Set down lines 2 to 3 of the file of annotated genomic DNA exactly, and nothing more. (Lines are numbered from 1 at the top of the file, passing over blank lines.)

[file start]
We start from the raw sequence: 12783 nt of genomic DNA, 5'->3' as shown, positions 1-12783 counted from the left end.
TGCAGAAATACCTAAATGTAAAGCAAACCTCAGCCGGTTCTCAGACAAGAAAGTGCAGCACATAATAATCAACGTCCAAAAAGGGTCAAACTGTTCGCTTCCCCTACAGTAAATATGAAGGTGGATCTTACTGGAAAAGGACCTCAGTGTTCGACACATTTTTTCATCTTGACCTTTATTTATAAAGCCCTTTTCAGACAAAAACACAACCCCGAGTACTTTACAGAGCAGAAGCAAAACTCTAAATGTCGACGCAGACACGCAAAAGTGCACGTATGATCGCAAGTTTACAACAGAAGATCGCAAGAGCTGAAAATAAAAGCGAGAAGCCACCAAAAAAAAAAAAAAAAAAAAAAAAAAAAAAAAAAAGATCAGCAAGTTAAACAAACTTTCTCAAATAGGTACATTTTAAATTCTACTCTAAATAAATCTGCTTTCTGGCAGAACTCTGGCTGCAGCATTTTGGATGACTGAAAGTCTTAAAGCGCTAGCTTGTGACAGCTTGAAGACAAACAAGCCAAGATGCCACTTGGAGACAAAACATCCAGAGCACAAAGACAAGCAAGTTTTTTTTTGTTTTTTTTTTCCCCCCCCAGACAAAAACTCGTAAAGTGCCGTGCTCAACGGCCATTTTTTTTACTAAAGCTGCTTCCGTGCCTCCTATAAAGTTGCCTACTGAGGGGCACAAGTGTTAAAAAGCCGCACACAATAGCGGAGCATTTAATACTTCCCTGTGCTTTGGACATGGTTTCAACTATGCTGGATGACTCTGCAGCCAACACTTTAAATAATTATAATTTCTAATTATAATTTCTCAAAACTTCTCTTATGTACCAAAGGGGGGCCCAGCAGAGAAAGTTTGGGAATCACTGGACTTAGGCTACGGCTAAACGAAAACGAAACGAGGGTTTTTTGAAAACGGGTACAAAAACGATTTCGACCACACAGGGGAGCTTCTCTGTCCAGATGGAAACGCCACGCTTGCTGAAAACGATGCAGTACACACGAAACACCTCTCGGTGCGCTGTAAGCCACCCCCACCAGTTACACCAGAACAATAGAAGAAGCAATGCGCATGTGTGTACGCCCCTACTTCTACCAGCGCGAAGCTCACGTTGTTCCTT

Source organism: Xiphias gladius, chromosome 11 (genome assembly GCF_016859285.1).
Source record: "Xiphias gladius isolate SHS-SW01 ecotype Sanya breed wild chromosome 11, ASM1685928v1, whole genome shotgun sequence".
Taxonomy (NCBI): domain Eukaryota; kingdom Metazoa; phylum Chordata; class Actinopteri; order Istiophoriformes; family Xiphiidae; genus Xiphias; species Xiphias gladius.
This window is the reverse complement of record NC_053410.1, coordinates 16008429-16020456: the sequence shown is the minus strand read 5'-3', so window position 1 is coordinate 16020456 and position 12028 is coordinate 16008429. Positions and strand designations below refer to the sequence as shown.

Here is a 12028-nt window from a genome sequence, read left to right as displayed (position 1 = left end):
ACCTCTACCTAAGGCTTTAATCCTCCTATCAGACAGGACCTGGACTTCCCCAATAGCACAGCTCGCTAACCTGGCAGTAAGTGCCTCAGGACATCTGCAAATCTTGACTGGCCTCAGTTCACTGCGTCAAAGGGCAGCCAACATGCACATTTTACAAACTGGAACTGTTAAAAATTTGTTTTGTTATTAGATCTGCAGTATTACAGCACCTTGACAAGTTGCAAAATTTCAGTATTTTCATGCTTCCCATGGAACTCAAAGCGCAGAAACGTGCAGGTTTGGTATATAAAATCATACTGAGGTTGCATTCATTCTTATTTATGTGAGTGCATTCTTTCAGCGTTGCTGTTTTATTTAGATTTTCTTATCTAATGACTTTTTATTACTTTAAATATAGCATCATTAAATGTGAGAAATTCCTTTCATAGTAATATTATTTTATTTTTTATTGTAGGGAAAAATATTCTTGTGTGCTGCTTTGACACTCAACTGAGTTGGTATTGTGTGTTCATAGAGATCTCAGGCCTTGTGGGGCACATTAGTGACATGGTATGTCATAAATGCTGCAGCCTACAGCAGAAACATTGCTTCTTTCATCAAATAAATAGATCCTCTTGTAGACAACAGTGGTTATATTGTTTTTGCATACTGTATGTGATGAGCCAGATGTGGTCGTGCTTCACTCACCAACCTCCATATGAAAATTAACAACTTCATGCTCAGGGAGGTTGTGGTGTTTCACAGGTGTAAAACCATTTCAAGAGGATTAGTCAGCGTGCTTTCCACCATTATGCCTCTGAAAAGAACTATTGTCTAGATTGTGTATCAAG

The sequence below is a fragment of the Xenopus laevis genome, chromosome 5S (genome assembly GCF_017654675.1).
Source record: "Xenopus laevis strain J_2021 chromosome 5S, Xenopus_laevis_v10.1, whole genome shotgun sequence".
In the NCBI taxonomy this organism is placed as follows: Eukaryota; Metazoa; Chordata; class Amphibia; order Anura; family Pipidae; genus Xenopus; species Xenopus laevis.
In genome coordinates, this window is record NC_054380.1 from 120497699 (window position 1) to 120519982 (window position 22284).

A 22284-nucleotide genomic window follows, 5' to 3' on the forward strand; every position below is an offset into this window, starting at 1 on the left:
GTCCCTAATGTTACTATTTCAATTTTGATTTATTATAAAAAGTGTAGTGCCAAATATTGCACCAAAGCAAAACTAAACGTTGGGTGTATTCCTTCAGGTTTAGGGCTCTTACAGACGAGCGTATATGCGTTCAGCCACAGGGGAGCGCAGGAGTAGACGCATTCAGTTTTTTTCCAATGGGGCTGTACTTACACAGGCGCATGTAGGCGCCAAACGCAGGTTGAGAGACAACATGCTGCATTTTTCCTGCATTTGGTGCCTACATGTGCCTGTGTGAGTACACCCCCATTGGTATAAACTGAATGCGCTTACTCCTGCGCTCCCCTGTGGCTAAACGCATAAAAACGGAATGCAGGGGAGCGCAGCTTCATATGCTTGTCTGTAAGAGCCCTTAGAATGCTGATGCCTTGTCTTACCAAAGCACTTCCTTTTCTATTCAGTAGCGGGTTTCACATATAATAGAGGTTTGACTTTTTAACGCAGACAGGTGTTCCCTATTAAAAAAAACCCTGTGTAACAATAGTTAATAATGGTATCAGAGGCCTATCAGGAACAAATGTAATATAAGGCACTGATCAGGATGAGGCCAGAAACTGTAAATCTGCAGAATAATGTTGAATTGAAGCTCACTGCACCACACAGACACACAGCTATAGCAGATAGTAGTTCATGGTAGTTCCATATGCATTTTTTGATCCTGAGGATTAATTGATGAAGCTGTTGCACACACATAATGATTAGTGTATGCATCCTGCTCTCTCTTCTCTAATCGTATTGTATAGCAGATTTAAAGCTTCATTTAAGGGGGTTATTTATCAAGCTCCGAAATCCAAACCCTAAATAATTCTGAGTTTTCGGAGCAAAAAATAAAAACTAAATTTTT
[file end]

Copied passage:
TGCAGAAATACCTAAATGTAAAGCAAACCTCAGCCGGTTCTCAGACAAGAAAGTGCAGCACATAATAATCAACGTCCAAAAAGGGTCAAACTGTTCGCTTCCCCTACAGTAAATATGAAGGTGGATCTTACTGGAAAAGGACCTCAGTGTTCGACACATTTTTTCATCTTGACCTTTATTTATAAAGCCCTTTTCAGACAAAAACACAACCCCGAGTACTTTACAGAGCAGAAGCAAAACTCTAAATGTCGACGCAGACACGCAAAAGTGCACGTATGATCGCAAGTTTACAACAGAAGATCGCAAGAGCTGAAAATAAAAGCGAGAAGCCACCAAAAAAAAAAAAAAAAAAAAAAAAAAAAAAAAAAAGATCAGCAAGTTAAACAAACTTTCTCAAATAGGTACATTTTAAATTCTACTCTAAATAAATCTGCTTTCTGGCAGAACTCTGGCTGCAGCATTTTGGATGACTGAAAGTCTTAAAGCGCTAGCTTGTGACAGCTTGAAGACAAACAAGCCAAGATGCCACTTGGAGACAAAACATCCAGAGCACAAAGACAAGCAAGTTTTTTTTTGTTTTTTTTTTCCCCCCCCAGACAAAAACTCGTAAAGTGCCGTGCTCAACGGCCATTTTTTTTACTAAAGCTGCTTCCGTGCCTCCTATAAAGTTGCCTACTGAGGGGCACAAGTGTTAAAAAGCCGCACACAATAGCGGAGCATTTAATACTTCCCTGTGCTTTGGACATGGTTTCAACTATGCTGGATGACTCTGCAGCCAACACTTTAAATAATTATAATTTCTAATTATAATTTCTCAAAACTTCTCTTATGTACCAAAGGGGGGCCCAGCAGAGAAAGTTTGGGAATCACTGGACTTAGGCTACGGCTAAACGAAAACGAAACGAGGGTTTTTTGAAAACGGGTACAAAAACGATTTCGACCACACAGGGGAGCTTCTCTGTCCAGATGGAAACGCCACGCTTGCTGAAAACGATGCAGTACACACGAAACACCTCTCGGTGCGCTGTAAGCCACCCCCACCAGTTACACCAGAACAATAGAAGAAGCAATGCGCATGTGTGTACGCCCCTACTTCTACCAGCGCGAAGCTCACGTTGTTCCTT

Source organism: Xiphias gladius, chromosome 11 (genome assembly GCF_016859285.1).